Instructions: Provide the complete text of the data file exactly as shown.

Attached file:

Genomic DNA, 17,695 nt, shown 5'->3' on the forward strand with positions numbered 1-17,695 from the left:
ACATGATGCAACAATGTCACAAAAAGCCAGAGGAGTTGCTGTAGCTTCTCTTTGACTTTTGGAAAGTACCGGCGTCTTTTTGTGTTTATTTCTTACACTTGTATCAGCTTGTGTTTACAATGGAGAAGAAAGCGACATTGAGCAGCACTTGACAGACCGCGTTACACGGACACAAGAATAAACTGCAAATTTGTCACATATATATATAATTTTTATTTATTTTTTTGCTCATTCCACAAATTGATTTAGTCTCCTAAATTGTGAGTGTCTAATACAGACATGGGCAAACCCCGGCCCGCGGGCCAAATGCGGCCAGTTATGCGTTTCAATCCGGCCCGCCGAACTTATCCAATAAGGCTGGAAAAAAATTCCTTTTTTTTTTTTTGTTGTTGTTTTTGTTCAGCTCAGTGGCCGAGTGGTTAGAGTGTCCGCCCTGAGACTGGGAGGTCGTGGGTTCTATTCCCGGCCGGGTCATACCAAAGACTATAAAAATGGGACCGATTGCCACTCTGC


Genomic DNA, 17,695 nt, shown 5'->3' on the forward strand with positions numbered 1-17,695 from the left:
ACATGATGCAACAATGTCACAAAAAGCCAGAGGAGTTGCTGTAGCTTCTCTTTGACTTTTGGAAAGTACCGGCGTCTTTTTGTGTTTATTTCTTACACTTGTATCAGCTTGTGTTTACAATGGAGAAGAAAGCGACATTGAGCAGCACTTGACAGACCGCGTTACACGGACACAAGAATAAACTGCAAATTTGTCACATATATATATAATTTTTATTTATTTTTTTGCTCATTCCACAAATTGATTTAGTCTCCTAAATTGTGAGTGTCTAATACAGACATGGGCAAACCCCGGCCCGCGGGCCAAATGCGGCCAGTTATGCGTTTCAATCCGGCCCGCCGAACTTATCCAATAAGGCTGGAAAAAAATTCCTTTTTTTTTTTTTGTTGTTGTTTTTGTTCAGCTCAGTGGCCGAGTGGTTAGAGTGTCCGCCCTGAGACTGGGAGGTCGTGGGTTCTATTCCCGGCCGGGTCATACCAAAGACTATAAAAATGGGACCGATTGCCACTCTGC